Royal of the Month: Élisabeth of France
For the month of May, I have chosen Princess Élisabeth of France as my featured royal. Also known as Madame Élisabeth, she was the youngest sister of Louis XVI of France. The Princess followed her brother and sister-in-law to the guillotine in 1794 during the Terror.
Élisabeth Philippine Marie Hélène de France was born early on the morning of May 3rd, 1764 at the Royal Palace of Versailles. The Princess was the youngest daughter of Louis, Dauphin of France, and Marie-Josèphe of Saxony, Dauphine of France. Her older siblings included the future French Kings Louis XVI, Louis XVIII and Charles X; she also had a sister, Marie Clotilde, who was later Queen Consort of Sardinia. Élisabeth’s grandfather was King Louis XVI of France and Navarre, her grandmother was Marie Leszczyńska.
In December 1765 her father died at Fontainebleau aged just 36; her mother died two years later in March 1767 of tuberculosis. In May 1770, her older brother Louis married Archduchess Maria Antonia of Austria, better know as Marie Antoinette.
Following the death of King Louis XV in 1774, Élisabeth’s older brother became King Louis XVI and was crowned at Reims Cathedral, which Élisabeth attended with other members of the French Royal Family. Madame Élisabeth was well-known for her religious piety and devout Roman Catholicism, and was believed to have been heavily influenced by her aunts Marie-Adélaïde of France, Victoire de France and Louise de France.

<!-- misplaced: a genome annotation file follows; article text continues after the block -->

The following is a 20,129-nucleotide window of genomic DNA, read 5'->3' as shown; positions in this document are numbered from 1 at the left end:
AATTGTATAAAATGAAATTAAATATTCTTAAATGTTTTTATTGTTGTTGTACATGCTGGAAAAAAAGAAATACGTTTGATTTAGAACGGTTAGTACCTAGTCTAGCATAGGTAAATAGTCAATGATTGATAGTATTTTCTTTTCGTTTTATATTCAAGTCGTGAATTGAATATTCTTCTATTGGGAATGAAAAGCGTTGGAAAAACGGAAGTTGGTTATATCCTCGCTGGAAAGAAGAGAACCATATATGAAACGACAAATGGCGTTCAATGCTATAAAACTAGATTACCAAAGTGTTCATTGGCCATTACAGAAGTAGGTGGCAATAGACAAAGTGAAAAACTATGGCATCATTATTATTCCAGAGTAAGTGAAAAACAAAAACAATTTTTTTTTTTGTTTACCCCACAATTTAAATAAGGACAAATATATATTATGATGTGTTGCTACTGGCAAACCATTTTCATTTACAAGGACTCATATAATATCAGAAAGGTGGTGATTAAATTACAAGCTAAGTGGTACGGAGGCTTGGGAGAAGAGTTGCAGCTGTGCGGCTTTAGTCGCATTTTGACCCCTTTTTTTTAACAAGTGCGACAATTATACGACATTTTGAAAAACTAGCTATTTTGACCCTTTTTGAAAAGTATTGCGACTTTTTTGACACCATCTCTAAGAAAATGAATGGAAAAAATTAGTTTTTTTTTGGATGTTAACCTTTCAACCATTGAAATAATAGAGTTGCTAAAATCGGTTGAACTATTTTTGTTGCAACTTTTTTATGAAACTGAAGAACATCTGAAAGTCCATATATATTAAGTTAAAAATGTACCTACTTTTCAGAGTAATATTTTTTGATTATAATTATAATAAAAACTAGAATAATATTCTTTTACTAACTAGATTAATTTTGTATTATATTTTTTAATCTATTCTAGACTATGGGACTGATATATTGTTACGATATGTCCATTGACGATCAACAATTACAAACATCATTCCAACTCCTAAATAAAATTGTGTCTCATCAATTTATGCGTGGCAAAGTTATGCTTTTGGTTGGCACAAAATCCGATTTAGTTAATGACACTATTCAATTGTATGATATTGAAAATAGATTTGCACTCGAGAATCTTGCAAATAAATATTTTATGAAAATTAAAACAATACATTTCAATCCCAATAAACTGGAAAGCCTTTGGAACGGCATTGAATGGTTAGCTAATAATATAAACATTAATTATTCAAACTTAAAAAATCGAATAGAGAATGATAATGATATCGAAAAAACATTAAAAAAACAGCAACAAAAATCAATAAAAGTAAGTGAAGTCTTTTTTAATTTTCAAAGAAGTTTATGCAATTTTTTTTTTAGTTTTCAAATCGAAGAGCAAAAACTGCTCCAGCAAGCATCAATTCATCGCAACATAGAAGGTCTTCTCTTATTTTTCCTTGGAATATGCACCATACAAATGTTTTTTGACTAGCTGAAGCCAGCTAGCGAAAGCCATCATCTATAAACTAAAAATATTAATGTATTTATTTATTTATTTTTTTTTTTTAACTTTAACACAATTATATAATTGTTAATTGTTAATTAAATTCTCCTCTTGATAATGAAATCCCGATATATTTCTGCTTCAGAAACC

With the outbreak of the French Revolution in 1789, Madame Élisabeth – who never married – chose to stay in France and by her brother’s side. Many members of the French Royal Family had fled into exile. In October 1789, Louis XVI, his wife, children and sister were forced to leave Versailles by a mob and were taken to the Tuileries Palace in Paris. In June 1791, the royals attempted an unsuccessful escape from Paris but were discovered and arrested at Varennes near the border and taken back to Paris.
In August 1792, a mob attacked the Tuileries Palace and massacred the Swiss Guard who were protecting them; the King and royal family barely escaped and had to take shelter with the nearby Legislative Assembly. Less than six weeks later, the Bourbon Monarchy was abolished and a wave of massacres took place in Paris which became known as the September Massacres.
The King and Royal Family were then imprisoned in the Temple Fortress in Paris. Louis XVI was put on trial in December 1792 and was sentenced to death in January 1793. The King was guillotined on January 21st, 1793 at the Place de Concorde in Paris. Marie Antoinette, her daughter Marie-Thérèse Charlotte, and Madame Élisabeth were imprisoned together at the Temple Fortress; in August 1793 Marie Antoinette was removed to the Conciergerie and later executed on October 16th.
In May 1793, Madame Élisabeth was separated from her beloved niece and was taken to the Conciergerie, where she was put on trial and condemned to death by a Revolutionary Tribunal. The faithful Princess went to the guillotine on May 10th, her remains were dumped in a mass grave at the Errancis Cemetery in Paris. Following the Bourbon Restoration in 1814, her surviving brother Louis XVIII ordered a desperate search to recover her remains, which were sadly never found.Filed under French Royals, Historical Royals
Tagged Anniversary, Biography, Death, Élisabeth of France, French Revolution.
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